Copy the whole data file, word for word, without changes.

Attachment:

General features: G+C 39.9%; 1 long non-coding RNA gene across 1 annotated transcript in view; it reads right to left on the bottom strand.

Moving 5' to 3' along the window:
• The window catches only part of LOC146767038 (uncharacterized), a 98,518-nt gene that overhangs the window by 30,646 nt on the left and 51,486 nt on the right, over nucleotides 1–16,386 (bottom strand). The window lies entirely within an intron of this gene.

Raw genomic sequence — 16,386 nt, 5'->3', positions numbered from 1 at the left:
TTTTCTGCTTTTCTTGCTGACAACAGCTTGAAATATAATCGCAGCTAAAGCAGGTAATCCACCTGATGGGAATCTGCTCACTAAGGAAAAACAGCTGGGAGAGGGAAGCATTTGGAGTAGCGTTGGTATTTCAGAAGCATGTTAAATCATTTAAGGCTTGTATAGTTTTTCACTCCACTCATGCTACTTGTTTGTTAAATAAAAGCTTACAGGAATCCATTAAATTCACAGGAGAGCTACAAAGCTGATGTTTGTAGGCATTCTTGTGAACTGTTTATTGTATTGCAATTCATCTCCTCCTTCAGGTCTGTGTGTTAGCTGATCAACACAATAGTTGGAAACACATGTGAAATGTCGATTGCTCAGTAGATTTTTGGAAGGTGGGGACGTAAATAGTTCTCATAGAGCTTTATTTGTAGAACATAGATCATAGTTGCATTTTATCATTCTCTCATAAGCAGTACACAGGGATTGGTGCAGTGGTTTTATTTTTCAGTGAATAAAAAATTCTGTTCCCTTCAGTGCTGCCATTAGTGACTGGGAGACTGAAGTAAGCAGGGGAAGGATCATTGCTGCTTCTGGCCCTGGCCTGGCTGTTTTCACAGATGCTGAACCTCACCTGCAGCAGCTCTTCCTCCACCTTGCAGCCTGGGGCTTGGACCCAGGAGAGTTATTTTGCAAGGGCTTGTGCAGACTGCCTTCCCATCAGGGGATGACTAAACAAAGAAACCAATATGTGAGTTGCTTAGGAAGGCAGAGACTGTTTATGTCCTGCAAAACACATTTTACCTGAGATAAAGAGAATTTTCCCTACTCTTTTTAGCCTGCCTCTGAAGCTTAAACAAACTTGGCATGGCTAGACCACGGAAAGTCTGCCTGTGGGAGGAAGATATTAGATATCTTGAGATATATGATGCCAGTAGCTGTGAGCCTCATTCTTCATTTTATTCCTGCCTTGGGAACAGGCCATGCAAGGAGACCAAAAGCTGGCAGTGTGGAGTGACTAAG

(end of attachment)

General features: G+C 39.9%; 1 long non-coding RNA gene across 1 annotated transcript in view; it reads right to left on the bottom strand.

Moving 5' to 3' along the window:
• The window catches only part of LOC146767038 (uncharacterized), a 98,518-nt gene that overhangs the window by 30,646 nt on the left and 51,486 nt on the right, over nucleotides 1–16,386 (bottom strand). The window lies entirely within an intron of this gene.

Raw genomic sequence — 16,386 nt, 5'->3', positions numbered from 1 at the left:
TTTTCTGCTTTTCTTGCTGACAACAGCTTGAAATATAATCGCAGCTAAAGCAGGTAATCCACCTGATGGGAATCTGCTCACTAAGGAAAAACAGCTGGGAGAGGGAAGCATTTGGAGTAGCGTTGGTATTTCAGAAGCATGTTAAATCATTTAAGGCTTGTATAGTTTTTCACTCCACTCATGCTACTTGTTTGTTAAATAAAAGCTTACAGGAATCCATTAAATTCACAGGAGAGCTACAAAGCTGATGTTTGTAGGCATTCTTGTGAACTGTTTATTGTATTGCAATTCATCTCCTCCTTCAGGTCTGTGTGTTAGCTGATCAACACAATAGTTGGAAACACATGTGAAATGTCGATTGCTCAGTAGATTTTTGGAAGGTGGGGACGTAAATAGTTCTCATAGAGCTTTATTTGTAGAACATAGATCATAGTTGCATTTTATCATTCTCTCATAAGCAGTACACAGGGATTGGTGCAGTGGTTTTATTTTTCAGTGAATAAAAAATTCTGTTCCCTTCAGTGCTGCCATTAGTGACTGGGAGACTGAAGTAAGCAGGGGAAGGATCATTGCTGCTTCTGGCCCTGGCCTGGCTGTTTTCACAGATGCTGAACCTCACCTGCAGCAGCTCTTCCTCCACCTTGCAGCCTGGGGCTTGGACCCAGGAGAGTTATTTTGCAAGGGCTTGTGCAGACTGCCTTCCCATCAGGGGATGACTAAACAAAGAAACCAATATGTGAGTTGCTTAGGAAGGCAGAGACTGTTTATGTCCTGCAAAACACATTTTACCTGAGATAAAGAGAATTTTCCCTACTCTTTTTAGCCTGCCTCTGAAGCTTAAACAAACTTGGCATGGCTAGACCACGGAAAGTCTGCCTGTGGGAGGAAGATATTAGATATCTTGAGATATATGATGCCAGTAGCTGTGAGCCTCATTCTTCATTTTATTCCTGCCTTGGGAACAGGCCATGCAAGGAGACCAAAAGCTGGCAGTGTGGAGTGACTAAG